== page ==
Felix Frankfurter: Opinion in Colegrove v. Green

(1946)

About the Author

Before Felix Frankfurter came to the U.S. Supreme Court, he had had a long and accomplished career as a liberal political activist and academic. Most onlookers assumed that he would continue to function in both roles on the Court but that his liberalism, rather than his academic nature, would predominate. In fact, it was his academic side that did. Frankfurter's penchant for pedantry combined with his philosophy of deference to legislative and administrative decision making, and the result muted both others' expectations and his own judicial accomplishments. His philosophy of judging, which emphasized process over results, was designed to be a value-neutral method of reaching a decision. This process jurisprudence, as it has come to be known, has been championed by some as an admirable form of judicial restraint. To others, Frankfurter's brand of judging more closely resembled abdication of responsibility.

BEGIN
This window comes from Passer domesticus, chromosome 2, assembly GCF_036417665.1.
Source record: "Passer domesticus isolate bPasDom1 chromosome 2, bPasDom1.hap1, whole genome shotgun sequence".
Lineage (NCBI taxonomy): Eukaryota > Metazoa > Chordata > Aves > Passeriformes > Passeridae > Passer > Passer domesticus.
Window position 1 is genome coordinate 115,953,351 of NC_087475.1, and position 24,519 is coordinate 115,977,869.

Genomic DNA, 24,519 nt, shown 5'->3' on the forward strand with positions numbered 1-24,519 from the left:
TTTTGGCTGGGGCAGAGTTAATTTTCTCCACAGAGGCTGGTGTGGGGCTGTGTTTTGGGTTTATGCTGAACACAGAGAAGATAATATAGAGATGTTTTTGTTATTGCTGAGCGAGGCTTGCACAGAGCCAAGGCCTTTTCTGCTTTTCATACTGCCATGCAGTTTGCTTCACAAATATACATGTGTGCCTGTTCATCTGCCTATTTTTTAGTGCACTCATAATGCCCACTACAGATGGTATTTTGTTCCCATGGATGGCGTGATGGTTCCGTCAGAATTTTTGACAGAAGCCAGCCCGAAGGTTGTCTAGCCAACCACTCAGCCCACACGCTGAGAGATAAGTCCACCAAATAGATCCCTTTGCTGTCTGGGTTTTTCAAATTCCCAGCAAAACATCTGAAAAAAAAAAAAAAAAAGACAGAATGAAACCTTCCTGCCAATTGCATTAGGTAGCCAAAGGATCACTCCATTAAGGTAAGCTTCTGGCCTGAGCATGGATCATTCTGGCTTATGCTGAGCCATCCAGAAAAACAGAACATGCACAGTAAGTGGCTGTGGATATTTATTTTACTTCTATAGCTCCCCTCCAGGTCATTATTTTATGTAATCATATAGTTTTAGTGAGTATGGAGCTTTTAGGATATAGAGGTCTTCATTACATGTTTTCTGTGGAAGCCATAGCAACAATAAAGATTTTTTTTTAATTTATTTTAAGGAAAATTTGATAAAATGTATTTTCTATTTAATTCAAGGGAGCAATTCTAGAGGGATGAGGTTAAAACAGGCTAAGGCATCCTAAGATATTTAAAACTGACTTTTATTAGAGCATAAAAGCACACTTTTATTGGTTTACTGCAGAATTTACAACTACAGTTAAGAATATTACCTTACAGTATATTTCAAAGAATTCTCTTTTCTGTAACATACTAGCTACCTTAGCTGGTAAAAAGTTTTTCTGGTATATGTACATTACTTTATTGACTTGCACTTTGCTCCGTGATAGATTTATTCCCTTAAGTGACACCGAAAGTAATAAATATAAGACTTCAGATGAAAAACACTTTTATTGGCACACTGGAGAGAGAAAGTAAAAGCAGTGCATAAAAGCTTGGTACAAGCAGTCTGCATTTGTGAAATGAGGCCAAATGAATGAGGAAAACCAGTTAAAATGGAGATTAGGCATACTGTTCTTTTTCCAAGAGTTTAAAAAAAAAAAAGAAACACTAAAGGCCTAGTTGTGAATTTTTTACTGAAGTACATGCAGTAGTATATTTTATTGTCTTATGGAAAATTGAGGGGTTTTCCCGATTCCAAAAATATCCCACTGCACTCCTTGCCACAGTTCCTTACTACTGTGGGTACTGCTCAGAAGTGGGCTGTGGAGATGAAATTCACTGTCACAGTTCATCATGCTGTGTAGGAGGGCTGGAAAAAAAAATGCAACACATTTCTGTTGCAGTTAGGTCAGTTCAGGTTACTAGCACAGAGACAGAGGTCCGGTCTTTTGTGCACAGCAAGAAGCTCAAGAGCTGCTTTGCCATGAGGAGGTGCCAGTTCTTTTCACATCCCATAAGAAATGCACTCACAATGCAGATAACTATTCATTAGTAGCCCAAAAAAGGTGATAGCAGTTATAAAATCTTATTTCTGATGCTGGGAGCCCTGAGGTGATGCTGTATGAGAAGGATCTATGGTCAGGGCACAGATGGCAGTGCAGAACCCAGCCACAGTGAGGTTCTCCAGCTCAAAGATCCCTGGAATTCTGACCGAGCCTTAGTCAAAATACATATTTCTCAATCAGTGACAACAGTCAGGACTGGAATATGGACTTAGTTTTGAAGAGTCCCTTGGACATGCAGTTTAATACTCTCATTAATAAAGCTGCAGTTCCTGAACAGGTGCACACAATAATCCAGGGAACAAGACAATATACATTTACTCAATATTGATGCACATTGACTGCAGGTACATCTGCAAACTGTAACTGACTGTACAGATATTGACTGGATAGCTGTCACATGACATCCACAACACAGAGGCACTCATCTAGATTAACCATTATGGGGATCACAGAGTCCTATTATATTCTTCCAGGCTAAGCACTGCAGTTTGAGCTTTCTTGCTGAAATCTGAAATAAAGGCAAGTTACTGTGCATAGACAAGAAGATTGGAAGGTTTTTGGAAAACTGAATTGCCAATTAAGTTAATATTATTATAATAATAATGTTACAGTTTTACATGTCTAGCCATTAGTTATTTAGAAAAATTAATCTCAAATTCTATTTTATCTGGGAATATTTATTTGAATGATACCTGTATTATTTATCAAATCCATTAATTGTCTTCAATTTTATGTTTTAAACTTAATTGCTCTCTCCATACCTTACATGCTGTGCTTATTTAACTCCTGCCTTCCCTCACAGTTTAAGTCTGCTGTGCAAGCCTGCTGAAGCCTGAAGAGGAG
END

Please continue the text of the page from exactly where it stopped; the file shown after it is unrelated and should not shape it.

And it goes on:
Perhaps ironically, given Frankfurter's avowedly...

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Felix Frankfurter (Library of Congress)

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